The placing of the hellebore

Hellebores are a star plant this time of year.  They come in many colours, some blousy, some not.  They flower away and if you are like me, if you rub past them as you are weeding they also bring you out in big red wheals up your arms, not all gardening is fun.
As mentioned in a previous post I bought a hellebore the other day, a Harvington Double Yellow Speckled.  It is a very beautiful specimen and I like it a lot.  I needed to think carefully about where it would be placed.  I waited a week before even considering planting it out as I knew the weather was going to be very cold last week.  Hellebores are incredibly hardy, I know once it is established it will be fine, but I did not want to plant it out and have it dip to -3 the same night.
So I started to think about where it should go.  I could put it in the Spring border where the majority of my hellebores are.  This is also the border where I encourage them to self-seed.  It did not feel right though to pop it in with the others.  I briefly considered putting it in the woodland border, but that has a couple of hellebores already and several seedlings and again it just didn't feel right.

I then thought what I wanted to do was put it into the conservatory border.  This border runs from in front of the conservatory (really?) and then up to the Spring border.  The boundary of the two borders is the Bramley tree.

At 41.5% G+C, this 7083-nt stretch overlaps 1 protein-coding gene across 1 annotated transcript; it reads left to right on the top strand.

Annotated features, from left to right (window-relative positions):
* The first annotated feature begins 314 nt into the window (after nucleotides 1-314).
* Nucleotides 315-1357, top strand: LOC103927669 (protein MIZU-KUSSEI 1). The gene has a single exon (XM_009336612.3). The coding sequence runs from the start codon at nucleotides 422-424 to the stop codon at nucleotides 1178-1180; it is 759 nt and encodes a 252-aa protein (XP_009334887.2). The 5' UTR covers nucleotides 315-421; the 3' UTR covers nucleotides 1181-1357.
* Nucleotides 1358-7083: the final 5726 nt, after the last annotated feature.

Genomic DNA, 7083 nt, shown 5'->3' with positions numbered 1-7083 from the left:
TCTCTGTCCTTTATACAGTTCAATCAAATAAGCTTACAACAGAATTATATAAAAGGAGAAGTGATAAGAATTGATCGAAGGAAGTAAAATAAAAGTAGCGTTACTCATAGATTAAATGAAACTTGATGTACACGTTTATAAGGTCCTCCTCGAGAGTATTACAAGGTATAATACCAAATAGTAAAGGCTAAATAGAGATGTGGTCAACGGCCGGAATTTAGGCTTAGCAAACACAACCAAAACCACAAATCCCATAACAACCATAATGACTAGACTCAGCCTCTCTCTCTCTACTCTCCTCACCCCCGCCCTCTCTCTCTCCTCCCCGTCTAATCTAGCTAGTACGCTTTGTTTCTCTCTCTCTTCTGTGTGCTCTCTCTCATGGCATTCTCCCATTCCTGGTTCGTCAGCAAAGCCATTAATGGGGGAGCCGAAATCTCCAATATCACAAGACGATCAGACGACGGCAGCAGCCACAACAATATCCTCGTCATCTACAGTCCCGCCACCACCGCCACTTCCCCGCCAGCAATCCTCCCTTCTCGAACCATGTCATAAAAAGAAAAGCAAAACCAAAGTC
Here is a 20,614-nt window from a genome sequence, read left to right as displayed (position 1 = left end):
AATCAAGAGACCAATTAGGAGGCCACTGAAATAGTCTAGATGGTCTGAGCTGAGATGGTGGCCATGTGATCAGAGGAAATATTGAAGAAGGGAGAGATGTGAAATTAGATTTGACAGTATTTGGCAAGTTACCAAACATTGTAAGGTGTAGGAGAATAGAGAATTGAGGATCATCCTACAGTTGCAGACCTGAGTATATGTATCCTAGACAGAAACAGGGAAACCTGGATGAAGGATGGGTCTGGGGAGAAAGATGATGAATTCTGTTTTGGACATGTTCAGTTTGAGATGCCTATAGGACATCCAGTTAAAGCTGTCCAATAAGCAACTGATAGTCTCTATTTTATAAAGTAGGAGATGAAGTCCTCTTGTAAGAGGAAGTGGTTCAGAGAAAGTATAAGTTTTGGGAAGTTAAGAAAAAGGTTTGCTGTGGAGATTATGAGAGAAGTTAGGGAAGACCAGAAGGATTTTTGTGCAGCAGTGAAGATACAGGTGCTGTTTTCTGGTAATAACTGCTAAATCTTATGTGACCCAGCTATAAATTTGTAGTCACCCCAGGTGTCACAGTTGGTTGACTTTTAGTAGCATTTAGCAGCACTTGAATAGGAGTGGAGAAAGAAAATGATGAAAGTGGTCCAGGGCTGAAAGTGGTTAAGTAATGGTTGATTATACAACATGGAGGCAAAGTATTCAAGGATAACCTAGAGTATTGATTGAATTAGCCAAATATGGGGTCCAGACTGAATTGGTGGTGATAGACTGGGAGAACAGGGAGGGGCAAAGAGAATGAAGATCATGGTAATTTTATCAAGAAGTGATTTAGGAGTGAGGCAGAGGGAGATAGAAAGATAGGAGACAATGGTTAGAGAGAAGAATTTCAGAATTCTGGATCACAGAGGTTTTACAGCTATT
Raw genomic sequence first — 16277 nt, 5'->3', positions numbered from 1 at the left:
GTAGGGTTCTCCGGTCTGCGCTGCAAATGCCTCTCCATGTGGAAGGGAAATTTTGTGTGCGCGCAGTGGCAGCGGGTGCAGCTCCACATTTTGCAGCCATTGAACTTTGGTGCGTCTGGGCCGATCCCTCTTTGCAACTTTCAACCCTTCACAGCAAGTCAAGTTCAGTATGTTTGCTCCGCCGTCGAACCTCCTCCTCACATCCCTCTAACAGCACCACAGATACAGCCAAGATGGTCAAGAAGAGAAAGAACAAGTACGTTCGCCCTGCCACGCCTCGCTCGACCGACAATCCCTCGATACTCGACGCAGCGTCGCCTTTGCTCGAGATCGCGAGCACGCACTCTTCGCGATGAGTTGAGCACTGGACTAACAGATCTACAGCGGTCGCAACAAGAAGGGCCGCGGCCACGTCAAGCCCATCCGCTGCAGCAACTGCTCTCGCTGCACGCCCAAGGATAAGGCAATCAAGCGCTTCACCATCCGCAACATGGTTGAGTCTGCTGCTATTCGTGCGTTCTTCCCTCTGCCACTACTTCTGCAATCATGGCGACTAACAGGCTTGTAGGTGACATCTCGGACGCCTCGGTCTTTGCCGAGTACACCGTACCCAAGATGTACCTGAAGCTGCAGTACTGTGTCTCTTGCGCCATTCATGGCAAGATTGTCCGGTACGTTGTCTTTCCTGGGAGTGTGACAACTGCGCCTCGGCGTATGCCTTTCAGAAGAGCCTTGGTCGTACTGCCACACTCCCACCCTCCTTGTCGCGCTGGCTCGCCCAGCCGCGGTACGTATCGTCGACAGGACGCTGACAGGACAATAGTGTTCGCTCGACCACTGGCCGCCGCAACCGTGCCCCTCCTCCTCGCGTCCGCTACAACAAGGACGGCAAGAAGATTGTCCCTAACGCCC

Firstly I thought shall I put it here, just the other side of the Bramley, so it sort of flows the Spring border into the conservatory border.  I liked this thought.
Then I thought, what if I move it a little further down, still linking to the Spring border but a little bit more distinct.
Then, a further thought, what if I move it right down to closer to the conservatory?  There are no hellebores at all in this part of the border, this is where the main bulk of tulips are waiting to start flowering.
No, I realised that my first thought was actually the best, just this side of the Bramley so there is a flow from one border into the other.  So I duly planted her up, wished her well and walked away smiling as my work here was done.